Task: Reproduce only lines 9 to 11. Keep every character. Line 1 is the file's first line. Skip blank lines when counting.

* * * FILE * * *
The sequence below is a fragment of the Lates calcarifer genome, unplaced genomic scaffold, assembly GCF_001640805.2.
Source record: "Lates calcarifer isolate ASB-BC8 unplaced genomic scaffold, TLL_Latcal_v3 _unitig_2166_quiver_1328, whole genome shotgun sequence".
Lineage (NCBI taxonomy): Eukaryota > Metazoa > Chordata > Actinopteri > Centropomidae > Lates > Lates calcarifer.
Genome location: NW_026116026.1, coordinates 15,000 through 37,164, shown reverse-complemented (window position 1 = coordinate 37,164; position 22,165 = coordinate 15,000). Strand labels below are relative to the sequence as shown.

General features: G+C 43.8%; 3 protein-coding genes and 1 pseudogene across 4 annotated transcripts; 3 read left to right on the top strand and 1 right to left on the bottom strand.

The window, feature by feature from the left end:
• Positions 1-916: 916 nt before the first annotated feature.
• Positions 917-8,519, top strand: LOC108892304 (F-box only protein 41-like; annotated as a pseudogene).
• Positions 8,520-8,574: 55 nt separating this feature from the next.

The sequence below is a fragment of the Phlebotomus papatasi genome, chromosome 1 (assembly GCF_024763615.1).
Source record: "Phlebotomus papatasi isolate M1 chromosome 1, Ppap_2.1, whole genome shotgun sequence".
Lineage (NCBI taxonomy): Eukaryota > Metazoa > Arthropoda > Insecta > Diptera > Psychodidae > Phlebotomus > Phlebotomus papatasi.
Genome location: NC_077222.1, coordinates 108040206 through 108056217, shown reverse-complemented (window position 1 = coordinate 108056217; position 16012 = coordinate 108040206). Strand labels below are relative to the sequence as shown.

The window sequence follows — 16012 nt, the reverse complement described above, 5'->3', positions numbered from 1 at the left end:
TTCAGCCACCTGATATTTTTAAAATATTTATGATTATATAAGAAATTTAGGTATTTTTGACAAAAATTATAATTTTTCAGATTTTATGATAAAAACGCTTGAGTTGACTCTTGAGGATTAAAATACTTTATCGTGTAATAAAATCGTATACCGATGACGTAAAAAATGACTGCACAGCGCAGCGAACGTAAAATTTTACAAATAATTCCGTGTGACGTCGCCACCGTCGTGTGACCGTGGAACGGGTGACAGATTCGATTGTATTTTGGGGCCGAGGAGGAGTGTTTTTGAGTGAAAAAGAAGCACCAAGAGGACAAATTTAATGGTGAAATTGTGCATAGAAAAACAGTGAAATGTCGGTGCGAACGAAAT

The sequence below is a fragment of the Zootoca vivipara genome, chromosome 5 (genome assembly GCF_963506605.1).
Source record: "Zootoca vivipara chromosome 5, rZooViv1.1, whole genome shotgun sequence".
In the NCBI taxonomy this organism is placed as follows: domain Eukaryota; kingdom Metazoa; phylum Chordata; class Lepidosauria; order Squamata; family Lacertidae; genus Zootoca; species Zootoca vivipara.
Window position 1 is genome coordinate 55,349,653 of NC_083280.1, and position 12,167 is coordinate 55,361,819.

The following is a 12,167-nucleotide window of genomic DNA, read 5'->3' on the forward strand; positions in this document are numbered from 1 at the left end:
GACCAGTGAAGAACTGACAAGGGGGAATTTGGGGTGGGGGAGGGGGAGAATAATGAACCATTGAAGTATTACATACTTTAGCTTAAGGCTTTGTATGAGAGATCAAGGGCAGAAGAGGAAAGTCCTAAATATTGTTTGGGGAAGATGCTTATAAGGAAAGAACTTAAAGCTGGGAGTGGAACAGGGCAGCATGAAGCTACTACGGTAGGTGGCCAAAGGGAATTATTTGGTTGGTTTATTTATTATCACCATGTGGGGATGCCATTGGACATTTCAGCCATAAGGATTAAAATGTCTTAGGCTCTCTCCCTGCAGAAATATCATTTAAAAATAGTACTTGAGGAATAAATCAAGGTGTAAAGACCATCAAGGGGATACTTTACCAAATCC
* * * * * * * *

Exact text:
• Positions 8,520-8,574: 55 nt separating this feature from the next.

The sequence below is a fragment of the Phlebotomus papatasi genome, chromosome 1 (assembly GCF_024763615.1).
Source record: "Phlebotomus papatasi isolate M1 chromosome 1, Ppap_2.1, whole genome shotgun sequence".